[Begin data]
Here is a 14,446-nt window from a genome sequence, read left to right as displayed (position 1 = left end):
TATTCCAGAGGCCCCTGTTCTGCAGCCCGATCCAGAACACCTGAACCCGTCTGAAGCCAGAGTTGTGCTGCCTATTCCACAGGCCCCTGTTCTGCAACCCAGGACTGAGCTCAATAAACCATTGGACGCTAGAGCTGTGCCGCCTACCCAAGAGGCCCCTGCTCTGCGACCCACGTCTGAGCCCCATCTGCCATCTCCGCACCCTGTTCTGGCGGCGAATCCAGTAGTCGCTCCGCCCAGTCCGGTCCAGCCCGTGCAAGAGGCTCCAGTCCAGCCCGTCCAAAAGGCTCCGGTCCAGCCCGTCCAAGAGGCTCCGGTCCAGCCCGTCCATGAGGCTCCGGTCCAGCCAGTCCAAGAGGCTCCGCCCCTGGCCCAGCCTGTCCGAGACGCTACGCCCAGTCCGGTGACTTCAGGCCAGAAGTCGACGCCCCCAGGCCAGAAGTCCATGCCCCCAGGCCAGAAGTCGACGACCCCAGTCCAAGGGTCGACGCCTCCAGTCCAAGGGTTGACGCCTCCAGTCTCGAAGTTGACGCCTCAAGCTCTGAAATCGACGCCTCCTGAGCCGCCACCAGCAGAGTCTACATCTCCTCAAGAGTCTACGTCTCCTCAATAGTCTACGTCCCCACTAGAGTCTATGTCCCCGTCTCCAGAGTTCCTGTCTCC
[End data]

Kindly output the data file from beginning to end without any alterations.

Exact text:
Here is a 14,446-nt window from a genome sequence, read left to right as displayed (position 1 = left end):
TATTCCAGAGGCCCCTGTTCTGCAGCCCGATCCAGAACACCTGAACCCGTCTGAAGCCAGAGTTGTGCTGCCTATTCCACAGGCCCCTGTTCTGCAACCCAGGACTGAGCTCAATAAACCATTGGACGCTAGAGCTGTGCCGCCTACCCAAGAGGCCCCTGCTCTGCGACCCACGTCTGAGCCCCATCTGCCATCTCCGCACCCTGTTCTGGCGGCGAATCCAGTAGTCGCTCCGCCCAGTCCGGTCCAGCCCGTGCAAGAGGCTCCAGTCCAGCCCGTCCAAAAGGCTCCGGTCCAGCCCGTCCAAGAGGCTCCGGTCCAGCCCGTCCATGAGGCTCCGGTCCAGCCAGTCCAAGAGGCTCCGCCCCTGGCCCAGCCTGTCCGAGACGCTACGCCCAGTCCGGTGACTTCAGGCCAGAAGTCGACGCCCCCAGGCCAGAAGTCCATGCCCCCAGGCCAGAAGTCGACGACCCCAGTCCAAGGGTCGACGCCTCCAGTCCAAGGGTTGACGCCTCCAGTCTCGAAGTTGACGCCTCAAGCTCTGAAATCGACGCCTCCTGAGCCGCCACCAGCAGAGTCTACATCTCCTCAAGAGTCTACGTCTCCTCAATAGTCTACGTCCCCACTAGAGTCTATGTCCCCGTCTCCAGAGTTCCTGTCTCC